When published in 1981, The Mismeasure of Man was immediately hailed as a masterwork, the ringing answer to those who would classify people, rank them according to their supposed genetic gifts and limits. Yet the idea of of biology as destiny dies hard, as witness the attention devoted to The Bell Curve, whose arguments are here so effectively anticipated and thoroughly undermined. In this edition, Stephen Jay Gould has written a substantial new introduction telling how and why he wrote the book and tracing the subsequent history of the controversy on innateness right through The Bell Curve. Further, he has added five essays on questions of The Bell Curve in particular and on race, racism, and biological determinism in general. These additions strengthen the book's claim to be, as Leo J. Kamin of Princeton University has said, "a major contribution toward deflating pseudo-biological 'explanations' of our present social woes."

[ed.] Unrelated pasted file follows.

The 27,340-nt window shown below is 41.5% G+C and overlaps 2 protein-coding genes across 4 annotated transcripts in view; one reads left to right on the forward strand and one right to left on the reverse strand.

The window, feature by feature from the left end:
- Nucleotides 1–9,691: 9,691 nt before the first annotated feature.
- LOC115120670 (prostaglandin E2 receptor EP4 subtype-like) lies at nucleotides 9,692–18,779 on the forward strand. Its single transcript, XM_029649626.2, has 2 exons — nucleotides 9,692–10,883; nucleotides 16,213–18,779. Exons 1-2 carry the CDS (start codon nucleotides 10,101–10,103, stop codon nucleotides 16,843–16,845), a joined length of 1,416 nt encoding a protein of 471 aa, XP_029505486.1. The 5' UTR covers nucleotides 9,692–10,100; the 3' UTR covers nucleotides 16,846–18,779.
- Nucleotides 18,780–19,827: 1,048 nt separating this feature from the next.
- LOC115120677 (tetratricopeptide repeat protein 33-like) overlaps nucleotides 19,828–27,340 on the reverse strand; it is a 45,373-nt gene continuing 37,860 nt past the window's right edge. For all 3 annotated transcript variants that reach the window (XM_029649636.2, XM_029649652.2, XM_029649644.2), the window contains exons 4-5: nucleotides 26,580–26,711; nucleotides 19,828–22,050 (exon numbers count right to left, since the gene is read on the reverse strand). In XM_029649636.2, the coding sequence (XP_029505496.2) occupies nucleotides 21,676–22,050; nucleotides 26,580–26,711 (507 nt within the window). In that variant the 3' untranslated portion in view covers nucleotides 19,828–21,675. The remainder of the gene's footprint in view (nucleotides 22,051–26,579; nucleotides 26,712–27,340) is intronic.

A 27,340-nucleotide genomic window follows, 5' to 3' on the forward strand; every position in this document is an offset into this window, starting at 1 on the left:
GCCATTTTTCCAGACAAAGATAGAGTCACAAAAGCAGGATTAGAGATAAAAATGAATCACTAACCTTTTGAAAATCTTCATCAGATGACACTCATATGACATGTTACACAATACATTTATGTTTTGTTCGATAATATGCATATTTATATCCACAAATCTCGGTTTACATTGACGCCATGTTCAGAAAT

"A rare book---at once of great importance and wonderful to read." (Saturday Review)
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Excellent and eye opening
A story of history that makes you shake your head in disbelief but also an excellent story of cognitive bias and its influence on science. A story that can still occur today.
A great Anthropology book
Yes I would. Having an audible version of such a nice book is very convenient and we can listen to it anytime anywhere.
Why Evolution is True by Jerry Coyne. It gives us different perspectives on evolution.
The voice of the reader of The Mismeasure of Man is a little monotonous. It is hard to keep listening for more than an hour.
Evolution is everywhere. We are not more special than any other species. Being a humble human being may help open doors to a greater understanding of the past, present and future of our species.
Books on science, anthropology, archaeology, geology are as important as novels and popular literature. I notice there are many options on classic and modern literature but not so many in books dealing with natural sciences. The Origin of Species would make a great option.
- Alexandre Penteado